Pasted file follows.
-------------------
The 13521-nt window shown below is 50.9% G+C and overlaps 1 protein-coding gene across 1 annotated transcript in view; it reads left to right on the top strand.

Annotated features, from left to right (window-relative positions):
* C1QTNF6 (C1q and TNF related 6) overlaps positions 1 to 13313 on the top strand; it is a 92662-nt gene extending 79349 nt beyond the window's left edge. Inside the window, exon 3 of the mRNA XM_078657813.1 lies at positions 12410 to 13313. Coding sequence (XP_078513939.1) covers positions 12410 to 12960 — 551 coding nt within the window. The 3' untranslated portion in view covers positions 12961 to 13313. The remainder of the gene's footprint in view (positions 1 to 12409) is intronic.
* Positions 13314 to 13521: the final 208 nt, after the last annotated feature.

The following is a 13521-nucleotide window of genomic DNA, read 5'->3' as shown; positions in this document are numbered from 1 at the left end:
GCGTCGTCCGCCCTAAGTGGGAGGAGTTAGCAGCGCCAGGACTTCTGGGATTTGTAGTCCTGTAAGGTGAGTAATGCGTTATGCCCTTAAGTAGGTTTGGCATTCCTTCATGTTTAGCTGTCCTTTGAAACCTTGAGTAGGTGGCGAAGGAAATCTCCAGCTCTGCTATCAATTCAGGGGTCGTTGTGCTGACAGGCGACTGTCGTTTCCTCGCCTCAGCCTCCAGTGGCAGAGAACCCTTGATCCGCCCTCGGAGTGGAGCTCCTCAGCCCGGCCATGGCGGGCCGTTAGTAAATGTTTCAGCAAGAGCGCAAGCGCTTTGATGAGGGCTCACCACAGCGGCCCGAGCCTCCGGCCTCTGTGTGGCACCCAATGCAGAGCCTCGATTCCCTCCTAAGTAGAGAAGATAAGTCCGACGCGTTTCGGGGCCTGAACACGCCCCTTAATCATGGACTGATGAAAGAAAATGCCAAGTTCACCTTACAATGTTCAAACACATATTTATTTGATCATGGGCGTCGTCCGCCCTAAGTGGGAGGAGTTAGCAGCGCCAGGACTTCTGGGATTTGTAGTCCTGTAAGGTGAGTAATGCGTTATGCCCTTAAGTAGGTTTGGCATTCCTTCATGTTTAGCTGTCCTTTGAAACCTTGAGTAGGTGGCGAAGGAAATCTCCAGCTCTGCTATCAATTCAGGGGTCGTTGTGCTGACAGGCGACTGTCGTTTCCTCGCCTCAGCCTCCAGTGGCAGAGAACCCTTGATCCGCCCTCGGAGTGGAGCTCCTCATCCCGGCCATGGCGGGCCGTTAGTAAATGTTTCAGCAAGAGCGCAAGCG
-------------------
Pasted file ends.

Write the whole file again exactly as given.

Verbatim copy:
The 13521-nt window shown below is 50.9% G+C and overlaps 1 protein-coding gene across 1 annotated transcript in view; it reads left to right on the top strand.

Annotated features, from left to right (window-relative positions):
* C1QTNF6 (C1q and TNF related 6) overlaps positions 1 to 13313 on the top strand; it is a 92662-nt gene extending 79349 nt beyond the window's left edge. Inside the window, exon 3 of the mRNA XM_078657813.1 lies at positions 12410 to 13313. Coding sequence (XP_078513939.1) covers positions 12410 to 12960 — 551 coding nt within the window. The 3' untranslated portion in view covers positions 12961 to 13313. The remainder of the gene's footprint in view (positions 1 to 12409) is intronic.
* Positions 13314 to 13521: the final 208 nt, after the last annotated feature.

The following is a 13521-nucleotide window of genomic DNA, read 5'->3' as shown; positions in this document are numbered from 1 at the left end:
GCGTCGTCCGCCCTAAGTGGGAGGAGTTAGCAGCGCCAGGACTTCTGGGATTTGTAGTCCTGTAAGGTGAGTAATGCGTTATGCCCTTAAGTAGGTTTGGCATTCCTTCATGTTTAGCTGTCCTTTGAAACCTTGAGTAGGTGGCGAAGGAAATCTCCAGCTCTGCTATCAATTCAGGGGTCGTTGTGCTGACAGGCGACTGTCGTTTCCTCGCCTCAGCCTCCAGTGGCAGAGAACCCTTGATCCGCCCTCGGAGTGGAGCTCCTCAGCCCGGCCATGGCGGGCCGTTAGTAAATGTTTCAGCAAGAGCGCAAGCGCTTTGATGAGGGCTCACCACAGCGGCCCGAGCCTCCGGCCTCTGTGTGGCACCCAATGCAGAGCCTCGATTCCCTCCTAAGTAGAGAAGATAAGTCCGACGCGTTTCGGGGCCTGAACACGCCCCTTAATCATGGACTGATGAAAGAAAATGCCAAGTTCACCTTACAATGTTCAAACACATATTTATTTGATCATGGGCGTCGTCCGCCCTAAGTGGGAGGAGTTAGCAGCGCCAGGACTTCTGGGATTTGTAGTCCTGTAAGGTGAGTAATGCGTTATGCCCTTAAGTAGGTTTGGCATTCCTTCATGTTTAGCTGTCCTTTGAAACCTTGAGTAGGTGGCGAAGGAAATCTCCAGCTCTGCTATCAATTCAGGGGTCGTTGTGCTGACAGGCGACTGTCGTTTCCTCGCCTCAGCCTCCAGTGGCAGAGAACCCTTGATCCGCCCTCGGAGTGGAGCTCCTCATCCCGGCCATGGCGGGCCGTTAGTAAATGTTTCAGCAAGAGCGCAAGCG